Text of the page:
Quarantine Diaries

 

With the efforts to stop the COVID-19 pandemic, people are being told to stay at home and isolate themselves from the outside world. The social distancing and anxiety of our current situation can make it harder for anyone who lives with mental health struggles.

The statistics are there. According to The Wall Street Journal, there has been a spike in Americans calling mental health help lines ever since the spread of COVID-19 was declared a pandemic on March 11. The Crisis Text Line has seen a 40% increase in users who many have mentioned coronavirus as being a negative factor in their overall mental health, as stated in the Wall Street Journal article.

Not knowing what is going to happen is, for me, the worst part. We do not know how long this state of isolation will go on. It is supposed to last at least until the end of April, according to President Donald Trump, but there is no clear answer for what the future holds.

A month is a long time to be stuck in your house. I have been sitting around my house just worrying about what will happen. Right now, people are concerned about getting sick, financial problems and feeling lonely.

Individuals who already have anxiety or depression are at a higher risk for a mental health downturn. Having another stress or worry in their life can trigger past feelings. A survey from the Kaiser Family Foundation found that 45% of adults reported that their mental health has been impacted by the pandemic.

Personally, my mental health has taken a huge toll. I am becoming more anxious and depressed because of a situation that is out of my control. Not having control over the situation is the worst part.

I want to make a change in my life to get myself out of this hole, but it is not up to me. I am not alone in these feelings. Like most people, I am very concerned if I will find a new job or if we will even be able to return to normal life soon.

Losing my daily routine has made it harder for me to be motivated to get out of bed and be productive. I just stay in bed alone with my thoughts and worry about issues I cannot fix.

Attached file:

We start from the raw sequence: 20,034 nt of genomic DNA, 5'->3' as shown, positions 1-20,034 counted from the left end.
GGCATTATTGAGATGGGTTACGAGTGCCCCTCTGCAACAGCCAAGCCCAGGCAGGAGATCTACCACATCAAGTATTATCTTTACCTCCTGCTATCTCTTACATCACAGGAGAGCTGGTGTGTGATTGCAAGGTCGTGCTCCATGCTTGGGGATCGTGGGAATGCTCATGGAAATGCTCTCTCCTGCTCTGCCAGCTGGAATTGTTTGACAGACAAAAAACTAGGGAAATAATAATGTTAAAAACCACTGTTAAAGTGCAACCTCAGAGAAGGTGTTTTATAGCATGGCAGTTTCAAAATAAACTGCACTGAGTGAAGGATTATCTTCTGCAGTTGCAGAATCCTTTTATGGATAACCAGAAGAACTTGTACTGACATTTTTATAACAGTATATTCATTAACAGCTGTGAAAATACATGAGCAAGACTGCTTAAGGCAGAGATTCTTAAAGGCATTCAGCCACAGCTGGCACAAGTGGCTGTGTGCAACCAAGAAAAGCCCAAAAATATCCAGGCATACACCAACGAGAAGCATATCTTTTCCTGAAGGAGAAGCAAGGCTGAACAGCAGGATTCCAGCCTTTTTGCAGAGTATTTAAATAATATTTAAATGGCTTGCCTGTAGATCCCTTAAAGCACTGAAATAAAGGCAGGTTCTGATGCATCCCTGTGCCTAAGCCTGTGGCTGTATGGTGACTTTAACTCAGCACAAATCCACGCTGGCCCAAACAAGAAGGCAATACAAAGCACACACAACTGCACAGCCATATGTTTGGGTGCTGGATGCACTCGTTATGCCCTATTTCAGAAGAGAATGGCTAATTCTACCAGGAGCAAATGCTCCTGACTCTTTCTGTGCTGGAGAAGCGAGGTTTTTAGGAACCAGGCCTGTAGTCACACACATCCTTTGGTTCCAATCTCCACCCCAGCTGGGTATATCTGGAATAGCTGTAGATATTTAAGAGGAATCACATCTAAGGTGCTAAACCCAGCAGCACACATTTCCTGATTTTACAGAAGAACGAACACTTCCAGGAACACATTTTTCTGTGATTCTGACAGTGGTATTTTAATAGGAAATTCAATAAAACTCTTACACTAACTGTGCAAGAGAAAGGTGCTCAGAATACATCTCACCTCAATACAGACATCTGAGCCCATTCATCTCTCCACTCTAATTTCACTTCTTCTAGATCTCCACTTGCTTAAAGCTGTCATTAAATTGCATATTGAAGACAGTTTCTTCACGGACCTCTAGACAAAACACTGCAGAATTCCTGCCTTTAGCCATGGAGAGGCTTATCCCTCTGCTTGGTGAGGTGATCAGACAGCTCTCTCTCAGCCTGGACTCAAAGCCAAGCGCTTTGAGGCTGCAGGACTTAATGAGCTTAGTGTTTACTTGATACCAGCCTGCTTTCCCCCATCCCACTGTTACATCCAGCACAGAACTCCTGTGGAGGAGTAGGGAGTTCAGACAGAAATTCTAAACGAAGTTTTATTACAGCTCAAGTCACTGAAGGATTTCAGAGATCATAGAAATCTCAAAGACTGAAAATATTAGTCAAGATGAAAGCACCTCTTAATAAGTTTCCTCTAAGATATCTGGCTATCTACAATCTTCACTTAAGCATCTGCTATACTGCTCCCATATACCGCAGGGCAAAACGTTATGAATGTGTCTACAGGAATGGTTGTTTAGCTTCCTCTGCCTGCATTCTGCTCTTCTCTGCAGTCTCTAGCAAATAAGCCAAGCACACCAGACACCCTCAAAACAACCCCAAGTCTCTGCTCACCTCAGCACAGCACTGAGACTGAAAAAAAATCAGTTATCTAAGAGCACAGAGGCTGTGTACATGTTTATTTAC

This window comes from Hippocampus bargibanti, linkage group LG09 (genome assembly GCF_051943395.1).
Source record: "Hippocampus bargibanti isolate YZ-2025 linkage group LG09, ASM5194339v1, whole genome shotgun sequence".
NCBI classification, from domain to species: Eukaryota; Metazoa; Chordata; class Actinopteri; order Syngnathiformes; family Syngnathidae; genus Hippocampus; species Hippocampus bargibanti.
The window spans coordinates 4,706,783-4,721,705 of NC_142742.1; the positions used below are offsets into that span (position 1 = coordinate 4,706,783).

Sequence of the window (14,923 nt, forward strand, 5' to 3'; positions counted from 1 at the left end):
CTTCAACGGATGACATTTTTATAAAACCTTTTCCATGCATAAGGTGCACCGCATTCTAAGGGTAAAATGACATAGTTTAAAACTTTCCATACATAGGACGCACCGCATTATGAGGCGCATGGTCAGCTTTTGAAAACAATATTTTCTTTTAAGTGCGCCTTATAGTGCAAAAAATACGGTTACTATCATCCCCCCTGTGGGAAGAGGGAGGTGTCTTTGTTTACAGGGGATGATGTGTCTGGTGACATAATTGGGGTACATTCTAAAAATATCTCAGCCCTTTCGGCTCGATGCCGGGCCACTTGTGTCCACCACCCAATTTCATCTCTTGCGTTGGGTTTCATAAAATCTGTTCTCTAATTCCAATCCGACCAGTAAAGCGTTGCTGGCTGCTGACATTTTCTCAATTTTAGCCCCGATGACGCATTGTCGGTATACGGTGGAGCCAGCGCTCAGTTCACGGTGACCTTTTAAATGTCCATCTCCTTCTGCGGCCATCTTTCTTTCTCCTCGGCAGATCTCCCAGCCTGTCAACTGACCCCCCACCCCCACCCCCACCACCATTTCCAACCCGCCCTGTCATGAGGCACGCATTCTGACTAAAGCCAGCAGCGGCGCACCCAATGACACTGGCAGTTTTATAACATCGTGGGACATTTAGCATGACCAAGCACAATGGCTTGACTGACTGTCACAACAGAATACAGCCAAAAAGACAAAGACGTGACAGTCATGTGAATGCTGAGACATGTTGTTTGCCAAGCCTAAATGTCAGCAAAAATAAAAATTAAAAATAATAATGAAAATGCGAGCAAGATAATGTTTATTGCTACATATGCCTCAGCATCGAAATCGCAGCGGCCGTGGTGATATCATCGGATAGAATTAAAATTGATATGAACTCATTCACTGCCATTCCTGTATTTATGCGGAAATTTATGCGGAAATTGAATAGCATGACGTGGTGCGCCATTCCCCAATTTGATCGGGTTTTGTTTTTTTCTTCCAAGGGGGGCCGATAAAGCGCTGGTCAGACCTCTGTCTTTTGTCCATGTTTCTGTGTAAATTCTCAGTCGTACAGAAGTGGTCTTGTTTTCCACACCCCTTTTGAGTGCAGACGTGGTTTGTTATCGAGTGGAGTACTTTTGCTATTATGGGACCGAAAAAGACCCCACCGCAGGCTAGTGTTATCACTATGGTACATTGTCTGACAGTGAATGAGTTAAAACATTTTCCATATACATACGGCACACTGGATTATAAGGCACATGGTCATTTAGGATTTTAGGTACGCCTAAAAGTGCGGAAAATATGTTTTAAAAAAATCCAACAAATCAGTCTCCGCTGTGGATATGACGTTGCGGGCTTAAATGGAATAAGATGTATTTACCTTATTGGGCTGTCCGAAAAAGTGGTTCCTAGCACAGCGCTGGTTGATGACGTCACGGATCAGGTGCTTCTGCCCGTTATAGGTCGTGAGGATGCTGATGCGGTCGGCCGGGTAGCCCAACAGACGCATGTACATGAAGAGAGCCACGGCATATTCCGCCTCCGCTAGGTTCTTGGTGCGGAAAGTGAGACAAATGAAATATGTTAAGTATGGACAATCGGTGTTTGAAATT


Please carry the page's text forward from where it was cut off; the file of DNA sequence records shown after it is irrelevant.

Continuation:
After the social distancing period is over, which is currently in effect in Arizona until the end of April according to President Trump's recommendations, people who may not have had prior mental health conditions could have lasting trauma from the pandemic.

According to CNN, experts believe the lasting fear and trauma Americans will be left with will be similar to the aftermath of 9/11. With the projected death toll possibly reaching 100,000, according to the director of the National Institute of Allergy and Infectious Diseases, Dr. Anthony Fauci, there is going to be a great deal of grieving. Whether it is a loss of a loved one or the losses of our typical daily routines, we are all going to have to readjust to life after a dramatic historical event.

The Center for Disease Control and Prevention (CDC) recommends taking a break from watching the news as a way to deal with the stress of the situation. It is also recommended to take care of your body physically, not just mentally.

Eating well and going outside to get exercise in one's neighborhood or even backyard can make you feel better on the outside as well as on the inside. Even though we are social distancing, we can still communicate with one another.

In the current day and age, it is easier than ever to stay in contact with people around the world. Your friends will be there for you if you are feeling down and you can still talk to them virtually.

During this time, it is more important than ever to take time to focus on your mental health.

What is helping me cope with feeling anxious or depressed is staying positive and thinking about the future. Remembering that this will not last forever and we will still live a full life when everyday life goes back to normal.

This is a critical time in history for everyone, but it is important to focus on mental health rather than forces that are out of our control.